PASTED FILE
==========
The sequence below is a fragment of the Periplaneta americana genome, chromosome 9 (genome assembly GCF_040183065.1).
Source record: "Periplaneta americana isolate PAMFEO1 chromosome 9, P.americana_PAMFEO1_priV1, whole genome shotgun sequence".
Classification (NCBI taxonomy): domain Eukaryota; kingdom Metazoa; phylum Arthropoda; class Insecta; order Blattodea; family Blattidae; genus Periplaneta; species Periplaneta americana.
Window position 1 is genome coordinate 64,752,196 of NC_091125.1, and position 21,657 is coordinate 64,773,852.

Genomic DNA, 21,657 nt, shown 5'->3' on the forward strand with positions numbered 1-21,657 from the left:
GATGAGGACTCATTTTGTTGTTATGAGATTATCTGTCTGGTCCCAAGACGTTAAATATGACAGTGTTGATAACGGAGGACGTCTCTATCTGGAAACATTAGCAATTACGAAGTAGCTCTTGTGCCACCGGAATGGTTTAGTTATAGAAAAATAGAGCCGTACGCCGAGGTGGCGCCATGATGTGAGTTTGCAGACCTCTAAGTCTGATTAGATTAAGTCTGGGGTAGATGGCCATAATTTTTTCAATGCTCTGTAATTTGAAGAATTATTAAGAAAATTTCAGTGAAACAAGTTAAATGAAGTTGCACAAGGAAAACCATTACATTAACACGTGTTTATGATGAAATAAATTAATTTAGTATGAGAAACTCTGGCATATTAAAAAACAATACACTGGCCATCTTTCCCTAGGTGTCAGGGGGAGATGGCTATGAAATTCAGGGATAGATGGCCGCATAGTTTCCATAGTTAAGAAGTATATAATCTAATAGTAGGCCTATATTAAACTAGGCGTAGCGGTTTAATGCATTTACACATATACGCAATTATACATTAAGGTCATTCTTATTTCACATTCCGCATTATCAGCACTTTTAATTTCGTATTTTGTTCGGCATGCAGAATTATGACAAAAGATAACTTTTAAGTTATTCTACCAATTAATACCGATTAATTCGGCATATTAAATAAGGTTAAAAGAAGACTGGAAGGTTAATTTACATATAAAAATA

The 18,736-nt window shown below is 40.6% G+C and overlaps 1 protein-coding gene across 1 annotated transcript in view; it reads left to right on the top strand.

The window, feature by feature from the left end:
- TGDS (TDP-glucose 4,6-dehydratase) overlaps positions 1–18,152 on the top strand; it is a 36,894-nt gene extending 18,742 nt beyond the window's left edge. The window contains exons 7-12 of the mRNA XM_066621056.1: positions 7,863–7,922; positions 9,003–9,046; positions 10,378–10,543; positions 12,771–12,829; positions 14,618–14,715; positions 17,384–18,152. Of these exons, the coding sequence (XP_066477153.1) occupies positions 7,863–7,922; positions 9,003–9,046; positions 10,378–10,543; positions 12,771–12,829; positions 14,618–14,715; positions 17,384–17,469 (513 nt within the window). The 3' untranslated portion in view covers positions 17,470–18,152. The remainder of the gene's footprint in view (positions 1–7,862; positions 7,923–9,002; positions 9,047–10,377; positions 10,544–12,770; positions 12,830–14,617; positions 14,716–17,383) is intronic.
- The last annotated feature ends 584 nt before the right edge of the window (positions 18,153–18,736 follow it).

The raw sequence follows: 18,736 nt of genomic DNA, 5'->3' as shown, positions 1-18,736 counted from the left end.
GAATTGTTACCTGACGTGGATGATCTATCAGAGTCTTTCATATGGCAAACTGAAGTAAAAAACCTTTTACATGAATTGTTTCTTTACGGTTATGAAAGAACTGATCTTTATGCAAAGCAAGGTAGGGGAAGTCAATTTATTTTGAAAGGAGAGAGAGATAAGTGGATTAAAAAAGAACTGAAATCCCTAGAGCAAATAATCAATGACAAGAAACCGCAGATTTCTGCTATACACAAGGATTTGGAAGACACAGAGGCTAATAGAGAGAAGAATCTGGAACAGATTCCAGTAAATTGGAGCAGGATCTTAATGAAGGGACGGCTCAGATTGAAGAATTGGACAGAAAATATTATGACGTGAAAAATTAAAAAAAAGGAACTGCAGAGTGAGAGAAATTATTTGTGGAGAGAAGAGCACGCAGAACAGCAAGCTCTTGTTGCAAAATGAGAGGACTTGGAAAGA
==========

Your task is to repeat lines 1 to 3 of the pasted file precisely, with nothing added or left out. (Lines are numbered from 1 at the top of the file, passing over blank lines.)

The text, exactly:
The sequence below is a fragment of the Periplaneta americana genome, chromosome 9 (genome assembly GCF_040183065.1).
Source record: "Periplaneta americana isolate PAMFEO1 chromosome 9, P.americana_PAMFEO1_priV1, whole genome shotgun sequence".
Classification (NCBI taxonomy): domain Eukaryota; kingdom Metazoa; phylum Arthropoda; class Insecta; order Blattodea; family Blattidae; genus Periplaneta; species Periplaneta americana.